There is precedent for members of Congress who, like Cantor, become national figures, while spending little time in their districts dealing with the parochial issues. Fore example, House Minority Whip Newt Gingrich (R-GA) spent much time lambasting the Democratic-Controlled House, and promoted a conservative insurrection in the House. Yet he spent little time in his district dealing with provincial issues. In a 1990 race that was on few political observers' radar, Gingrich, the Republican Whip, defeated little-known Democratic challenger David Worley by just 983 votes. Had Worley been awarded funding from the Democratic Congressional Campaign Committee, he likely would have toppled Gingrich. The day after the election, a humbled Gingrich told the New York Times that he got the message from his constituents: "They want me to come home more often to pay more attention to local issue, and I'm going to do it."

Two years later, just four years before he led the Republican Revolution of 1994 where the Republicans took the House for the first time in 40 years, Gingrich was re-elected to his seat by just 987 votes. Much of Gingrich's distinct was redrawn, forcing him to move to a new district. His Republican primary opponent, State Representative Heman Clarke, exploited Gingrich's move to the district and made an issue of the 22 bad checks Gingrich had written on the House Bank.

House Speaker Joe Cannon (R-IL) was probably the most powerful House Speaker in American history. His moniker was "The Czar of the House." He served concomitantly as House speaker and as Chairman of the House Committee on Rules, and garnered the power to personally appoint members to the committees. U.S. Senator George Norris (R-NE) mused that the national government "is divided into the Senate, the President, and the Speaker." The conservative Cannon worked to keep the redoubtable progressive faction of the GOP off of important committees. However, in 1910, the progressives joined with the Democrats to dislodge Cannon from the rules committee, and Cannon subsequently lost the speakership when the Democrats took control of the House Chamber.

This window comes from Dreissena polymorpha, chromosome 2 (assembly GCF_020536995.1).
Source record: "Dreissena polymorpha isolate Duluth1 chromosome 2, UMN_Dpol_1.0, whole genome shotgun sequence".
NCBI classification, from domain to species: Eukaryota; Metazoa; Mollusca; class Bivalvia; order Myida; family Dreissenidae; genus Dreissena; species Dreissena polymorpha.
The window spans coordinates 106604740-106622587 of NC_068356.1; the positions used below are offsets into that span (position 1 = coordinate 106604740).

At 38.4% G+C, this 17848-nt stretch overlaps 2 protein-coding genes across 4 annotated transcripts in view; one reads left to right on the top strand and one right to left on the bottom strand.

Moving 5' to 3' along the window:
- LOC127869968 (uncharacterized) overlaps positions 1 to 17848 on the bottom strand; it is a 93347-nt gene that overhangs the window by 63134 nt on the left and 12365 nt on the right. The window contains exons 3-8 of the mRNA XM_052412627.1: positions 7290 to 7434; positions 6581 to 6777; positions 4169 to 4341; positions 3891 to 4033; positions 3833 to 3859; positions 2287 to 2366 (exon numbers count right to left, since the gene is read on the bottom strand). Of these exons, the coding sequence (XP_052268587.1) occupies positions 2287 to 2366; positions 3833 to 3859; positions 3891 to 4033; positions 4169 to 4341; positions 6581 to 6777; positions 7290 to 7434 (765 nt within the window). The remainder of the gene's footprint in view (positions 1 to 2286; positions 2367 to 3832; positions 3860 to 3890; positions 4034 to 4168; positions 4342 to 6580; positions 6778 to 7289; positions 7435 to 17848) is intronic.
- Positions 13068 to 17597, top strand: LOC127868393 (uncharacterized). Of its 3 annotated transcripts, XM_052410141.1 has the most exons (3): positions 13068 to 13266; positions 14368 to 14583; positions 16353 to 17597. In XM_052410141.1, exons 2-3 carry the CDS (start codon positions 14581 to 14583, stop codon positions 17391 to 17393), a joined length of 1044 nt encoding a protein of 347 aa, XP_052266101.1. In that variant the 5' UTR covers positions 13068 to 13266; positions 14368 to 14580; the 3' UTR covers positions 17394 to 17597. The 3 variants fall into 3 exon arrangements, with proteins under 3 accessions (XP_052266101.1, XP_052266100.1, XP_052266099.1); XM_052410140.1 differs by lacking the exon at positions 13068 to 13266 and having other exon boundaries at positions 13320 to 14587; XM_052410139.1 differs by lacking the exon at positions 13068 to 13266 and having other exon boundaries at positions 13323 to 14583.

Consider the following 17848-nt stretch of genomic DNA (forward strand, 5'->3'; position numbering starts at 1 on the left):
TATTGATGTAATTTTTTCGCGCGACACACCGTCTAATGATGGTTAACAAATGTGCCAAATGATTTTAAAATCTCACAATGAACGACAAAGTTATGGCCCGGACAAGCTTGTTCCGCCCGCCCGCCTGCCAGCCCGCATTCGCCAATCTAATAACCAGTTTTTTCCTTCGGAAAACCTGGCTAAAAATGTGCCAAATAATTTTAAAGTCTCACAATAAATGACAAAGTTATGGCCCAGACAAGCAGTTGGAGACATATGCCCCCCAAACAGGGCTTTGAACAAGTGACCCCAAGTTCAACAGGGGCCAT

Two years later, with his title and power stripped from him by Frank O'Hair, who had never served beyond his town's school board, defeated Cannon in his bid for re-election. Cannon came back however to defeat O'Hair in 1914, and served an additional four terms in the House.

Cannon's successor as House Speaker was Democrat Champ Clarke of Missouri. Clarke was the early Democratic Frontrunner for the Democratic Presidential nomination in 1912, but lost the nomination to New Jersey Governor Woodrow Wilson.

Progressive Party nominee Theodore Roosevelt, a former Republican President, split the Republican vote, making it nearly impossible for Republican William Howard Taft to be re-elected. In 1918, Champ Clarke, serving as U.S. House Majority Leader, was swallowed up in the Republican tide and lost his seat to Probate Judge Theodore W. Hukriede.